6. Rinse with clear water applied to a clean cloth (do not apply water directly to the rug).

  7. Remove excess moisture by applying pressure with paper towels.

Refer to the Spot Removal Chart below for further guidelines.


Spot Removal Chart Information

  • Solvent = HOST Spot Remover, or any other commercial dry cleaning solvent

  • Detergent = 1 teaspoon laundry detergent (without bleach) & 1 cup lukewarm water

  • Vinegar = 1/4 cup white vinegar & 1/4 cup water

  • Ammonia = 1 teaspoon clear household ammonia and 1/2 cup water


A = Use HOST, Capture or other commercial grade dry cleaner for carpets

B = Solvent, blot, detergent, blot, water, blot

C = Detergent, blot, ammonia, blot, detergent, blot, water, blot

D = Detergent, blot, vinegar, blot, detergent, blot, water, blot

E = Detergent, blot, ammonia, blot, vinegar, blot,  detergent, blot, water, blot

F = Detergent, blot, ammonia, blot, water, blot, solvent, blot

G = Freeze with ice cube, shatter with blunt object, vacuum, solvent, blot (for wax, place paper over wax, iron with warm - not hot - iron to absorb)

H = Blot as much as possible, cool water, blot, mild detergent, blot

I = Acetone polish remover, blot, repeat

J = Mild detergent solution, blot, methylated mineral spirits or turpentine, blot

Spot Removal Chart

Type of Spill

Remedy

Type of Spill

Remedy

Beer or Liquor

A or D

Ketchup

A or C

Blood

A or D

Lipstick

A or B

Butter

A or D

Mascara

A or B

Candy

A or E

Mayonnaise

A or C

Coffee

A or E

Milk

A and E

Chocolate

A or D

Nail Polish

I and A

Crayon

B and A

Oil (cooking)

A or B

Egg

A or C

Oil (furniture)

A or B

Feces

A or C

Paint (latex)

A or F

Food Coloring

C and A

Paint (oil base)

A or B

Fruit Juice

A or E

Rust

A

Furniture Polish

A or C

Shoe Polish

A or B

Glue (model)

I

Soft Drinks

A or E

Gravy

A or E

Tar

A and B

Gum

A or G

Tea

A or D

Hair Spray

A or B

Urine

A or E

Hand Lotion

A or B

Vomit

A or B

Ice Cream

A or E

Wax

G

Ink

A or B

Watercolors

A or f



Wine

A or E

Exposure to the elements and changes in humidity levels can potentially create an environment for the growth of mold or mildew. Do not place your natural fiber rug anywhere that is damp or where spills are likely to occur. Seagrass is especially susceptible to mold and mildew growth. Mold and mildew spots may not respond to the cleaning procedures that work with other types of soil, but we strongly recommend that you try a dry carpet cleaning kit like Host or Capture (widely available online).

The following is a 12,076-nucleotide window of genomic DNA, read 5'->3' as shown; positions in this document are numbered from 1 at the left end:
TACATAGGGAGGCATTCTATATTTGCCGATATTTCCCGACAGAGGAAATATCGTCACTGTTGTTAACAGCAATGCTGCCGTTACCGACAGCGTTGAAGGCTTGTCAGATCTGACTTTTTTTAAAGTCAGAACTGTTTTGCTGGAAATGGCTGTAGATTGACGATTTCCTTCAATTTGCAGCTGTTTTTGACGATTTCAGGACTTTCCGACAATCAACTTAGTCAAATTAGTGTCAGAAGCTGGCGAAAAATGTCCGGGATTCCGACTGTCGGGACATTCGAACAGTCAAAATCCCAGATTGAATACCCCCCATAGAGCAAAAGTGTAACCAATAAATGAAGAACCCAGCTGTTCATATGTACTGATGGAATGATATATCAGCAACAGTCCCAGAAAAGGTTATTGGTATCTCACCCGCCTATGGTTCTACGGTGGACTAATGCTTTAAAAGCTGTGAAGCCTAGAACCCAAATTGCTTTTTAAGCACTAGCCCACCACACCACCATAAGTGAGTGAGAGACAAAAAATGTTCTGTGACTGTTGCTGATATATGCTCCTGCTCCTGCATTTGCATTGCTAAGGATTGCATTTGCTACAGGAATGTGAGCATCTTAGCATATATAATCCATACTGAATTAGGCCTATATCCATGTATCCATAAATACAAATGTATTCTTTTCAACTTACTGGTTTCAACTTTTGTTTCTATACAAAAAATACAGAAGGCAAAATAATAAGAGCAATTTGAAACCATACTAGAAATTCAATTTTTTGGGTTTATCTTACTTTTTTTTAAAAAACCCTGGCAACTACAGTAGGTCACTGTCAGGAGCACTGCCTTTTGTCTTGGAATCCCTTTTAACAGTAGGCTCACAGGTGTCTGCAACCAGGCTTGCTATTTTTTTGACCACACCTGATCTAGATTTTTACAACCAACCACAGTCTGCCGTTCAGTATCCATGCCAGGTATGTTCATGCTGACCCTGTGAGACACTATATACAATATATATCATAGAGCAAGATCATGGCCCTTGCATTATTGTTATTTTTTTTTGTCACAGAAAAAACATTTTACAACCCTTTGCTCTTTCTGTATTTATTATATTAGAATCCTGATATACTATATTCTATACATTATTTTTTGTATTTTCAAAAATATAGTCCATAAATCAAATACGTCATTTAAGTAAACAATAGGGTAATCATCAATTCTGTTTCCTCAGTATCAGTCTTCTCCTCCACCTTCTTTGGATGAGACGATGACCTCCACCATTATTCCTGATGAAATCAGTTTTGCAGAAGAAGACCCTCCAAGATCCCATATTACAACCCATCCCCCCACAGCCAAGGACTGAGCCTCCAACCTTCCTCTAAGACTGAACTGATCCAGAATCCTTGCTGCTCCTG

• If that does not work, or if the mold is on a seagrass rug, thoroughly mix one part liquid chlorine bleach with six parts water in a spray bottle.

  • Test the mixture by spraying a little in a corner of the rug (not on the binding).

  • If bleaching occurs, dilute the solution and re-test until it is safe to use.

  • Mist the solution lightly on the moldy area, using a soft brush to work it down into the weave to reach all the mold growth.

  • After five or ten minutes rub the area with a clean, dry cloth. Repeat if necessary.

  • When you are finished, be certain that the rug dries thoroughly within five or six hours, using a hair dryer on the damp spot if required.

If mold or mildew persists, your setting is probably too humid for the use of your rug. The rug may be permanently damaged; we recommend prompt removal and replacement with another material.

For routine maintenance of our woven fabric bindings (cotton, linen, jute, etc.), simply vacuum the edge finish as you do the rug. If excessive soiling or spills occur on the binding, a dry extraction cleaning system such as a dry carpet cleaning kit like Host® or Capture® (widely available online) will be very effective. Alternatively, you may use a mild, neutral cleaning solution on spots and small soiled areas, but be sure to test an inconspicuous area first to ensure that the cleaner will not affect the fabric colors. Once you've tested an area, follow these steps:

  • Blend just a couple drops of liquid dish washing detergent with a quart of warm water and add it to a spray bottle.

  • Lightly mist a small amount of solution on the spot; do not saturate the area.

  • Blot with a clean cloth.

  • Do not allow the area to stay wet for more than a few hours.

  • If it is not drying by itself, apply heat with a hair dryer.

  • To maintain leather bindings, simply wipe the surface with a damp cloth or sponge.

Care & Cleaning Accessories

Host Carpet Dry Cleaning Kit

Dry Cleaning Kit


Dry Carpet Cleaning kits work by using a highly absorbent powder moistened with water, detergent, and a small amount of solvent. The sponging action of the cleaner dissolves and absorbs soil and spots, which can then be removed by vacuuming. 

HOST Dry Carpet Cleaning Kit and Capture Carpet & Rug Dry Cleaning Kit are widely available online.